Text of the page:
US Congress’ Real Power on a US-Iran Nuclear Deal

Some believe US Congress will be able to block a possible nuclear deal with Iran. It likely can’t

by Patty Culhane –

capital building

If Congress passes a resolution of disapproval and the president vetoes it, he simply has to wait 10 more days to waive sanctions

There is a sizeable number of people in Washington who have no idea what they are talking about.

You could probably say that about a whole host of issues, but this time let us focus on the Iran sanctions bill.

I keep hearing politicians and reporters say that the bill that is being debated would give the US Congress oversight on any potential deal with Iran.

There is one problem with that, it doesn’t. The implication is that if the US and its negotiating partners come up with a final agreement over Iran’s nuclear programme, the US Congress will be able to give the deal a thumbs up or thumbs down vote. They can’t.

What the bill would do if it becomes law is delay President Obama from waiving sanctions. Congress gets 30 days to consider the agreement.

If Congress passes a resolution of disapproval and the president vetoes it, he simply has to wait 10 more days to waive sanctions.

There is the possibility that Congress can get the two thirds vote needed to override the veto but that is by no means certain.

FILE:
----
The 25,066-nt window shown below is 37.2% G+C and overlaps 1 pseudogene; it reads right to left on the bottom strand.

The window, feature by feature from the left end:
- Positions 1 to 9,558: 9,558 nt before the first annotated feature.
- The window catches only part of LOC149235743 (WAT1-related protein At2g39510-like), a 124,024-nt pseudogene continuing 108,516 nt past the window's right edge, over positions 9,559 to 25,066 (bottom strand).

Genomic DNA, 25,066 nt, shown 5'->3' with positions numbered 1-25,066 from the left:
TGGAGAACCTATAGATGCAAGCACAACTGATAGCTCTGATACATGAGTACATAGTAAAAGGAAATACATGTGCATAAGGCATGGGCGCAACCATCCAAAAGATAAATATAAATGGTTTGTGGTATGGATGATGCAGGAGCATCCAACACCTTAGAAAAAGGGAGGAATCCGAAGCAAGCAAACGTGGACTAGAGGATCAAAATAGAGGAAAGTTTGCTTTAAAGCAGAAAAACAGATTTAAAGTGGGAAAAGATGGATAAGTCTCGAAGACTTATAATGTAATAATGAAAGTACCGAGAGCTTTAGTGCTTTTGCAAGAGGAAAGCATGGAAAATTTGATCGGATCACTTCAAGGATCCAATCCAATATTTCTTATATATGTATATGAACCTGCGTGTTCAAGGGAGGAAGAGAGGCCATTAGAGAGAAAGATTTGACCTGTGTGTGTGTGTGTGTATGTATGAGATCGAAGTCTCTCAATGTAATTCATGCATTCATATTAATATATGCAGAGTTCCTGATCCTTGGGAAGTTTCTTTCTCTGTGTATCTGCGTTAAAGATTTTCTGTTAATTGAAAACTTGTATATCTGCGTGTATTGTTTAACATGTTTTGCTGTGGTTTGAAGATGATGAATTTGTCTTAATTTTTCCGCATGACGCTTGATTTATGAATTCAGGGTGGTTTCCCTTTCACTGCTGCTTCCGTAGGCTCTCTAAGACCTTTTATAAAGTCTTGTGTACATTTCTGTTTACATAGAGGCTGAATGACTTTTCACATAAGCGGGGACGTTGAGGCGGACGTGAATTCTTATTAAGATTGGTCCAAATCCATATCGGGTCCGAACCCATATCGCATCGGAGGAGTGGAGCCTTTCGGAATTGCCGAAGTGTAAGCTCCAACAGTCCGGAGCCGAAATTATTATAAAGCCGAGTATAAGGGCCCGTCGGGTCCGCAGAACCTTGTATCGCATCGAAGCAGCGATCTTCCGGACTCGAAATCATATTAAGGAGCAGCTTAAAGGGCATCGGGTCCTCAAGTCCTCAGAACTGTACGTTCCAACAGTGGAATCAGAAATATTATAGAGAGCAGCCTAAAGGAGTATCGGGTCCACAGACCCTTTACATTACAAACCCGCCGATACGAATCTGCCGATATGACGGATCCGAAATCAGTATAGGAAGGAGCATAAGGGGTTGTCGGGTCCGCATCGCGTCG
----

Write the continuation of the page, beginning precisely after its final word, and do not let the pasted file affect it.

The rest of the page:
Under this latest measure, and I know this because I read it, it spells it out pretty clearly.

Nothing in this Act shall be construed as:

  • modifying the President’s authority to negotiate, enter into, or implement executive agreements “

Congress will have to act to permanently remove sanctions, but they’ve always had that authority.

So to be clear, because I think the politicians have purposefully tried to make this sound more dramatic than it actually is, this isn’t a death knell for any potential deal.

Here is what will happen if the negotiators come to a final agreement. The US Congress will have a heated debate, we will hear plenty from the war mongers.

Keep in mind we just had a junior US Senator boldly make the prediction that bombing nuclear sites in Iran would only take a couple of days and that it would be nothing like the Iraq war.

Someone on his staff might want to tell the Senator that the other side gets a vote in how that turns out.

In the end, the president will be able to tell Americans the deal is done, the world is going to be doing business with Iran.

The US Congress will only be able to weigh in on whether the US is isolated, not whether Iran will be.


Reprinted with permission from Al Jazeera